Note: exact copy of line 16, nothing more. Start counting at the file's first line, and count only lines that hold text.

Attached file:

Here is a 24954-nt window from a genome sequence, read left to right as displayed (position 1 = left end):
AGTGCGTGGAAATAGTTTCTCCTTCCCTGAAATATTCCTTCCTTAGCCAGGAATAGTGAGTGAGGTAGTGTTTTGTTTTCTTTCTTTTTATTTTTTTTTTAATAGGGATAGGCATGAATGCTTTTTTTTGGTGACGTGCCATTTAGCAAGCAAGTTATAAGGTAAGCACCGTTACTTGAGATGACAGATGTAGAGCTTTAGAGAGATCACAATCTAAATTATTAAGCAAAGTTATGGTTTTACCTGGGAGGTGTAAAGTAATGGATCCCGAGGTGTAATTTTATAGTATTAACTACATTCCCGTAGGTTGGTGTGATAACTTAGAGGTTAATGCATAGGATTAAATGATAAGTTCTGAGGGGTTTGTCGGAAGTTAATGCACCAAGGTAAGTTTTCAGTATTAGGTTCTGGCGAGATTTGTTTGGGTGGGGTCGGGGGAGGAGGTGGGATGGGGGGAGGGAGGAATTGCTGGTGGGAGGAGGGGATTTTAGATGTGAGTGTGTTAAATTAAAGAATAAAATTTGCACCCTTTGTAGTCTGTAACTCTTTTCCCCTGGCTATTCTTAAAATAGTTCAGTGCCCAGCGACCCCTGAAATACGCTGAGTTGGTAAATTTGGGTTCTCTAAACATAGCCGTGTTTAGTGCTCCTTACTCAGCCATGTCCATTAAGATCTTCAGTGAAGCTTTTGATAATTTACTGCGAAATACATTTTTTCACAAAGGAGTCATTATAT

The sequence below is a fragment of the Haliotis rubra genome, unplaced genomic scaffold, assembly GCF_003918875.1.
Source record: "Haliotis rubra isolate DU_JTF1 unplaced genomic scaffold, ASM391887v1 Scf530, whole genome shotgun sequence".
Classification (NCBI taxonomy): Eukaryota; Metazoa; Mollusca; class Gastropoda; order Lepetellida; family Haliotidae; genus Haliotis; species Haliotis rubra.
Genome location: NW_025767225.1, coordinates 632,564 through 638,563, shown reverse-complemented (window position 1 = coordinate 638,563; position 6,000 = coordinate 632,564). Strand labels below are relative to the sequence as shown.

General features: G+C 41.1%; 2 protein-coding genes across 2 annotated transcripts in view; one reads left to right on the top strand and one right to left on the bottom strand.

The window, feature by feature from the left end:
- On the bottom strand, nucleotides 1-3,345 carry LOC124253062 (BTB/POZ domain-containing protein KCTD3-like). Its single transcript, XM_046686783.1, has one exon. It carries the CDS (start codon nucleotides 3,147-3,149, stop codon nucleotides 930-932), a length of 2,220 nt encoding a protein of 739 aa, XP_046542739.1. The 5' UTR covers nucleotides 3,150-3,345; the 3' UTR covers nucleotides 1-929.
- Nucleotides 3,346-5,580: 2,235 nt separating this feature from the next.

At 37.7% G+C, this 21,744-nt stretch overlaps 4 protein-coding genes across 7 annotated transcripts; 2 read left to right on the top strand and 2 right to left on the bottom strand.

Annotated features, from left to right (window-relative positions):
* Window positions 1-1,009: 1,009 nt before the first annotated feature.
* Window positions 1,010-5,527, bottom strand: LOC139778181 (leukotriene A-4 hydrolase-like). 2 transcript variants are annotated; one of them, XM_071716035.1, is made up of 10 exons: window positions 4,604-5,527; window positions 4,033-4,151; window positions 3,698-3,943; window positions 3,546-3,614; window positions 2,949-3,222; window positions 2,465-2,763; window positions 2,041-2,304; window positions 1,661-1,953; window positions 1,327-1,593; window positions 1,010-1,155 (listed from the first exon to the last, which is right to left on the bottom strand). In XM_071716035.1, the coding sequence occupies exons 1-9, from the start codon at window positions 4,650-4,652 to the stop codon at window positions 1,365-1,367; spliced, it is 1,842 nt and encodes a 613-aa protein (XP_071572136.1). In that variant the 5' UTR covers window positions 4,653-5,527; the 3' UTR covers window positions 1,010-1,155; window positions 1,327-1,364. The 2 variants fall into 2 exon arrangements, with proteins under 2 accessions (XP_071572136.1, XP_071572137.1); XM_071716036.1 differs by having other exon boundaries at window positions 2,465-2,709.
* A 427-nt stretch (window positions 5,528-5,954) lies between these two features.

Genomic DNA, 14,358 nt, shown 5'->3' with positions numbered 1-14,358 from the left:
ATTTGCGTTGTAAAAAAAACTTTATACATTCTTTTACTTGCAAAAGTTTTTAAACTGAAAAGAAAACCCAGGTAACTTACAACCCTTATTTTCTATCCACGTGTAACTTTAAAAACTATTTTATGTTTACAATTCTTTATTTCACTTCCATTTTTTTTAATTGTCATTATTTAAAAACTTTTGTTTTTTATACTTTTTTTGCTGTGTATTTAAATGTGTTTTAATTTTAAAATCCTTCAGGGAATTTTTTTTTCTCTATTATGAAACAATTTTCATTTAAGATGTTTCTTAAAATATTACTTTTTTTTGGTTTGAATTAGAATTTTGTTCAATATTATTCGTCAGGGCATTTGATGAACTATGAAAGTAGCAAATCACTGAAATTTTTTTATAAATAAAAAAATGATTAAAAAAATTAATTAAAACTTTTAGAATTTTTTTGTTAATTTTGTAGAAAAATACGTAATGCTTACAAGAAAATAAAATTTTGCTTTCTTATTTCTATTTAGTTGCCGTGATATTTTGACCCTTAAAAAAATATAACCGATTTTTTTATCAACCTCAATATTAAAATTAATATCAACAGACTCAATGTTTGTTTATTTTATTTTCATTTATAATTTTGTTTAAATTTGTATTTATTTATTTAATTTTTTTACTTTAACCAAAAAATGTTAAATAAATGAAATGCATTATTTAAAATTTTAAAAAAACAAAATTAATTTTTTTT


Genomic DNA, 14,358 nt, shown 5'->3' with positions numbered 1-14,358 from the left: